- Mount Abu
Jaisalmer is one of Rajasthan's most exotic and unusual towns. "A living museum" and the "Golden City" are just two descriptions which has been applied to the desert put-outs. Places of visit are beautiful mansions built by JaisalmerJaisalmer's wealthy merchants known as Havelis. Gandhi Sagar Tank, was once the water supply of the city. Jaisalmer, the city of the Golden Fort is a fantasy in yellow sandstone in the heart of the Thar Desert. The city was founded in 1156 by Rawal Jaisal, a Bhatti Rajput King.
Sightseeing at Jaisalmer -
The Jaisalmer Fort : In the enchanting city of Jaisalmer the 800-year old Golden Fort towers over the Trikuta Hills. Within its walls, defended by 99 turrets is the old city. The Jaisalmer Fort is almost 30 mtrs over the city. It is entered through Ganesh Pol, Suraj Pol, Bhoot Pol and Hawa Pol. Within the fort, you will find many beautiful havelis and a group of Jain Temples dating from the 12th to the 15th centuries. The fort has five palaces called Sarvottam Vilas, Akhai Vilas, Gaj Mahal, Rang Mahal and Moti Mahal, all interconnected behind the seven - storied façade.
Jaisalmer Havelis : There are three havelis (painted houses) of 19th century that are outstanding sites to visit. Foremost among which is the Patwon-ki-Haveli, built by a wealthy merchant named Guman Chand for his five sons. Jaisalmer FortThe carved stone decoration is the major attraction of the havelis. Salim Singh Haveli is situated at the eastern end of the city and was named after its owner Diwan Salim Singh Mohta. Its pavilions are the most impressive that reflect truly Indian style of architecture. The last of the great havelis is Nathmal Haveli, built in 1885 by two brothers named Hathi and lalu.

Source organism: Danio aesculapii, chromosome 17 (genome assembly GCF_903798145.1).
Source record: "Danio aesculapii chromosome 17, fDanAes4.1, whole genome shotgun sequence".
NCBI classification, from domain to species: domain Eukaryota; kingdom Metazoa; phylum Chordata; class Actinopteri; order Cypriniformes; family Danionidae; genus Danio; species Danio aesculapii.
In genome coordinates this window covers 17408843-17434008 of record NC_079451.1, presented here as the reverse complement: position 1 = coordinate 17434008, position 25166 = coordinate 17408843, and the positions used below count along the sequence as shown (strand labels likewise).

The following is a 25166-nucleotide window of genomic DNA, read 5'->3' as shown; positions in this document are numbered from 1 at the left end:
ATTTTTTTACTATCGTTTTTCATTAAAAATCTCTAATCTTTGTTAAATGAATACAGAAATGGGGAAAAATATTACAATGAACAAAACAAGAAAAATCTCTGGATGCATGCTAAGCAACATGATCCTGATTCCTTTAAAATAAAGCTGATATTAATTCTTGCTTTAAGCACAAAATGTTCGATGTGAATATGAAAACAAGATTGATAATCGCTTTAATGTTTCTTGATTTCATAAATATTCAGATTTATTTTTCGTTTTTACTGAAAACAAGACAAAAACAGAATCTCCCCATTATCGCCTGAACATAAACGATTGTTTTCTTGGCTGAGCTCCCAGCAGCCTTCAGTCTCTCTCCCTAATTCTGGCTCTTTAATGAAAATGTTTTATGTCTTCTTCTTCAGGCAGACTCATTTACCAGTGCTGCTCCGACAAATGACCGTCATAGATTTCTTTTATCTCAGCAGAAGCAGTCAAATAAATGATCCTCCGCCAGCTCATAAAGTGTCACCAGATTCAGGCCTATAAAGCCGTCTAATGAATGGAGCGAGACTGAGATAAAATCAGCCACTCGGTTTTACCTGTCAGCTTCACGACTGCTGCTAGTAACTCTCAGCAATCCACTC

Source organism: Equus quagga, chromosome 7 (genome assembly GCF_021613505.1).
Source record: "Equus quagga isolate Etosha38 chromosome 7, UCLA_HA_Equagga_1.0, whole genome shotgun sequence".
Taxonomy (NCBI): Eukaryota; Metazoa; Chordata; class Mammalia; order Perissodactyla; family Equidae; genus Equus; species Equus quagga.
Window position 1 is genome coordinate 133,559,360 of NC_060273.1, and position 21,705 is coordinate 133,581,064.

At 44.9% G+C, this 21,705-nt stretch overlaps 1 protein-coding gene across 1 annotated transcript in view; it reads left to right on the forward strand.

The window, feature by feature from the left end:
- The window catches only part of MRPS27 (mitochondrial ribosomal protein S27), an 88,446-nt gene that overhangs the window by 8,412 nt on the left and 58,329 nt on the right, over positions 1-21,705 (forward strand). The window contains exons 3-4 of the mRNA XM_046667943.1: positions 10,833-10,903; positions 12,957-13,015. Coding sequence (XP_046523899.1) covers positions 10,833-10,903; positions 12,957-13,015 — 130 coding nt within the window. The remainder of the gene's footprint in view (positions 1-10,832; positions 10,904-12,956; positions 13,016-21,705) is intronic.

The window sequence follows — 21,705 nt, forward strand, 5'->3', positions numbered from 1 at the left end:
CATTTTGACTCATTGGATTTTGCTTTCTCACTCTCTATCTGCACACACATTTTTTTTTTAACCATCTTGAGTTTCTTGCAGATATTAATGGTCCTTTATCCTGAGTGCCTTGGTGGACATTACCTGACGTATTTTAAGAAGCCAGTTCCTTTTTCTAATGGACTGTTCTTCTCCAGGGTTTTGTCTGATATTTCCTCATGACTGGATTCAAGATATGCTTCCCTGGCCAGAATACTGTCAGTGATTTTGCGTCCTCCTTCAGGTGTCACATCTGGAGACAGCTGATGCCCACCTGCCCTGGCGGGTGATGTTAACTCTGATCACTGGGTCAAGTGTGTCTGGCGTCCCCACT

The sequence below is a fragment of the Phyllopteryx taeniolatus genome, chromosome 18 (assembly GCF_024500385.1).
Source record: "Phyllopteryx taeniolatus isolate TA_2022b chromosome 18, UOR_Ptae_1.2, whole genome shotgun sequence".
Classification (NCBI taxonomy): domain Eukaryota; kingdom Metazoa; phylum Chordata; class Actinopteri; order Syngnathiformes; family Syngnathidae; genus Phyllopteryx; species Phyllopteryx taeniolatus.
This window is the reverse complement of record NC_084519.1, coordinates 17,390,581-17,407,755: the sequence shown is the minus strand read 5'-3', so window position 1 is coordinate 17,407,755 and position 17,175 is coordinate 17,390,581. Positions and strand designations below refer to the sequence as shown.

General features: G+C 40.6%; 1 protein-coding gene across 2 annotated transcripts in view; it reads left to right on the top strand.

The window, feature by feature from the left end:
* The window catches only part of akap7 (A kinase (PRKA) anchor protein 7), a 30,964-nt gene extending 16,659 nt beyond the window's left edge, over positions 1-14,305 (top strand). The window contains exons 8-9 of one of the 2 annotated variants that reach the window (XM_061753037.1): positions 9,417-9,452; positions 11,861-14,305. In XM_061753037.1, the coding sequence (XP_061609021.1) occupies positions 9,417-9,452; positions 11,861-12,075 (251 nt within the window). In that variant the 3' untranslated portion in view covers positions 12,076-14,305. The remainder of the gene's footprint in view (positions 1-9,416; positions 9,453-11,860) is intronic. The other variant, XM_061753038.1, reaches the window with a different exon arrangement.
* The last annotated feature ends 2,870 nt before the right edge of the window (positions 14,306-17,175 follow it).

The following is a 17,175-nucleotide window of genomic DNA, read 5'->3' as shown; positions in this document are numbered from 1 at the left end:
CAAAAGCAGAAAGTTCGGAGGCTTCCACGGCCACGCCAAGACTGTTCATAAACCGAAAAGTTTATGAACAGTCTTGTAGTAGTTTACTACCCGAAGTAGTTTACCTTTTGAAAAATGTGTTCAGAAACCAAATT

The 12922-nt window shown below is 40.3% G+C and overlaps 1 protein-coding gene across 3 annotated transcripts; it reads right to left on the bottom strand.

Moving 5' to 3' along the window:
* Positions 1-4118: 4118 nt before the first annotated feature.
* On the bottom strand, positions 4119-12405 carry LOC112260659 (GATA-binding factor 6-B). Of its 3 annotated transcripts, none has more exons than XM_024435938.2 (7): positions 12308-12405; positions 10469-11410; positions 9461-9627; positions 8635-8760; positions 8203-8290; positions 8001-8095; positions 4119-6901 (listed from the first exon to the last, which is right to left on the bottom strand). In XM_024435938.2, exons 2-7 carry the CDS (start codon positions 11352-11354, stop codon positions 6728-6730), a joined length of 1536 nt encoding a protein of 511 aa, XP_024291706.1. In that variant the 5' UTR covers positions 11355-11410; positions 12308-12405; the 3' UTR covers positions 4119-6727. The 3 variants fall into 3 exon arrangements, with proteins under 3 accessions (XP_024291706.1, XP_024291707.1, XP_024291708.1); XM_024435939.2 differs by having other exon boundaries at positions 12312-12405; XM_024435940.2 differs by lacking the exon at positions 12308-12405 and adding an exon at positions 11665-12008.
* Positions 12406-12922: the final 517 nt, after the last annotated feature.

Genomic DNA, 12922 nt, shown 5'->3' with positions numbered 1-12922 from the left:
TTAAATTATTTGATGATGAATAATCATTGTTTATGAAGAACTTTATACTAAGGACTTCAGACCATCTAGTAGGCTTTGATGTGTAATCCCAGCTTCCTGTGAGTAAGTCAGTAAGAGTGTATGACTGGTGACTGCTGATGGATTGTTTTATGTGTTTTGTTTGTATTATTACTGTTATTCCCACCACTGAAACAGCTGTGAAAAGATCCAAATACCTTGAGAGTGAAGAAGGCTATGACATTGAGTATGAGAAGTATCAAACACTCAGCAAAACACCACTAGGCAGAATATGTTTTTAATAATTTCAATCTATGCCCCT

Gadisar Lake : Earlier it was the chief water source for Jaisalmer and was excavated in the mid 14th century by Rawal Ghat Singh. Now, it is a charming picnic spot, surrounded by small temples and shrines.
Sam Sand Dunes : However, we don’t want to dissuade you too much from visiting the area – the Sam dunes are also the most picturesque spot around Jaisalmer, and perhaps the whole of western Rajasthan. Sitting there in the evening with the sun setting, listening to the ballads of the legendary lovers Moomal and Mahendra (see Moomal Ki Meri for details) on the jew’s harp or the narh (a traditional musical instrument), you might feel that time has come to a grinding halt. The silken smooth sands of Sam look like a tale out of the Merchant of Venice and camel safaris are much in vogue here. An overnight trip to the area is a must if you really want to enjoy all the sights and sounds, the ruins and the temples. Sleeping out in the open, stretched out on the sands while facing the twinkling sky is an out of the world experience. Many a tourist has fallen in love with the haunting beauty of the dunes – there is a definite aura of romance about it.
Havelis :Built by the Patva brothers in 1800, these havelis are open to the public. The interior of the other three havelis can also be seen with an offer of small fee to the present residents. The Nathamal Ki Haveli was built by two brothers. The design of the havelis are remarkably harmonious. The Salim Singh Ki Haveli is a six-storied structure with 38 balconies and elaborate carvings.
Fairs-Festivals in Jaisalmer -
Sam Sand Dunes Jodhpur celebrates the Marwar festival with great fun and joy. It is a two-day program of fun, folk music, folk dance and folklore. Nagpanchami, the worship of the king of the serpents, is also celebrated with enthusiasm.
Reaching Jaisalmer -
By Air : The nearest airport is at Jodhpur, which is well connected to Delhi.
By Rail : Jodhpur is the nearest railhead from here.
By Road : Well connected by road with all the major cities of India. Direct bus services to Udaipur, Mount Abu, Jodhpur, Bikaner, Barmer, Ajmer and Jaipur. Also to Ahmedabad and Bhuj in Gujarat.